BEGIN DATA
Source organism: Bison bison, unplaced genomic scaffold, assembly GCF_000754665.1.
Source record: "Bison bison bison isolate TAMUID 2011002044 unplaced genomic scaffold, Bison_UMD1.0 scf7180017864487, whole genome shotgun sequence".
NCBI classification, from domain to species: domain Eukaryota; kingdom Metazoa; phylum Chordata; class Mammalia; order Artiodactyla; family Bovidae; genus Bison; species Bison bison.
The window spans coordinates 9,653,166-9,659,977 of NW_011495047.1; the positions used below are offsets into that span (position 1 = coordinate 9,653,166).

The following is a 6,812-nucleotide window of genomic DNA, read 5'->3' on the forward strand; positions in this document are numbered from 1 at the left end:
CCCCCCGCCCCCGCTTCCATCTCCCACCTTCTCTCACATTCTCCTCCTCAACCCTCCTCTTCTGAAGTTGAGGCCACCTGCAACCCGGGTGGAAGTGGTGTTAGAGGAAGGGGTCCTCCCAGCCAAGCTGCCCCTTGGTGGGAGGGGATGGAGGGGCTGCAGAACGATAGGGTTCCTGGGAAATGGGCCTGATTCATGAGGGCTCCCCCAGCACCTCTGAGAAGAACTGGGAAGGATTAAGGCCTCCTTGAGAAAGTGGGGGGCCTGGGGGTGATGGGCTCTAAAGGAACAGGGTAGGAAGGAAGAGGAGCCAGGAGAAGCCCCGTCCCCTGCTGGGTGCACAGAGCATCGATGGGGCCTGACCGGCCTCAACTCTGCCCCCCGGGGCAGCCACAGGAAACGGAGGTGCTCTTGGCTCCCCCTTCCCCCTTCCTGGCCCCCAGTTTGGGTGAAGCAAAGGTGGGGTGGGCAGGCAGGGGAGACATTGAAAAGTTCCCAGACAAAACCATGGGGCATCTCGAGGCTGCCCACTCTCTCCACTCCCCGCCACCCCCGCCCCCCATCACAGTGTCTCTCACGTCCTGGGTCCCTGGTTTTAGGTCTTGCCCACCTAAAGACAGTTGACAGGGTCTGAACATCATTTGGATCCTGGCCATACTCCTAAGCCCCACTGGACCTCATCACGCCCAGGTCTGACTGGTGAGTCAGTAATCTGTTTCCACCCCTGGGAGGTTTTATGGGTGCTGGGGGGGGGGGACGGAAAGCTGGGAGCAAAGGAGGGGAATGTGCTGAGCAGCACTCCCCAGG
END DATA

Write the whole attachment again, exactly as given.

Source organism: Bison bison, unplaced genomic scaffold, assembly GCF_000754665.1.
Source record: "Bison bison bison isolate TAMUID 2011002044 unplaced genomic scaffold, Bison_UMD1.0 scf7180017864487, whole genome shotgun sequence".
NCBI classification, from domain to species: domain Eukaryota; kingdom Metazoa; phylum Chordata; class Mammalia; order Artiodactyla; family Bovidae; genus Bison; species Bison bison.
The window spans coordinates 9,653,166-9,659,977 of NW_011495047.1; the positions used below are offsets into that span (position 1 = coordinate 9,653,166).

The following is a 6,812-nucleotide window of genomic DNA, read 5'->3' on the forward strand; positions in this document are numbered from 1 at the left end:
CCCCCCGCCCCCGCTTCCATCTCCCACCTTCTCTCACATTCTCCTCCTCAACCCTCCTCTTCTGAAGTTGAGGCCACCTGCAACCCGGGTGGAAGTGGTGTTAGAGGAAGGGGTCCTCCCAGCCAAGCTGCCCCTTGGTGGGAGGGGATGGAGGGGCTGCAGAACGATAGGGTTCCTGGGAAATGGGCCTGATTCATGAGGGCTCCCCCAGCACCTCTGAGAAGAACTGGGAAGGATTAAGGCCTCCTTGAGAAAGTGGGGGGCCTGGGGGTGATGGGCTCTAAAGGAACAGGGTAGGAAGGAAGAGGAGCCAGGAGAAGCCCCGTCCCCTGCTGGGTGCACAGAGCATCGATGGGGCCTGACCGGCCTCAACTCTGCCCCCCGGGGCAGCCACAGGAAACGGAGGTGCTCTTGGCTCCCCCTTCCCCCTTCCTGGCCCCCAGTTTGGGTGAAGCAAAGGTGGGGTGGGCAGGCAGGGGAGACATTGAAAAGTTCCCAGACAAAACCATGGGGCATCTCGAGGCTGCCCACTCTCTCCACTCCCCGCCACCCCCGCCCCCCATCACAGTGTCTCTCACGTCCTGGGTCCCTGGTTTTAGGTCTTGCCCACCTAAAGACAGTTGACAGGGTCTGAACATCATTTGGATCCTGGCCATACTCCTAAGCCCCACTGGACCTCATCACGCCCAGGTCTGACTGGTGAGTCAGTAATCTGTTTCCACCCCTGGGAGGTTTTATGGGTGCTGGGGGGGGGGGACGGAAAGCTGGGAGCAAAGGAGGGGAATGTGCTGAGCAGCACTCCCCAGG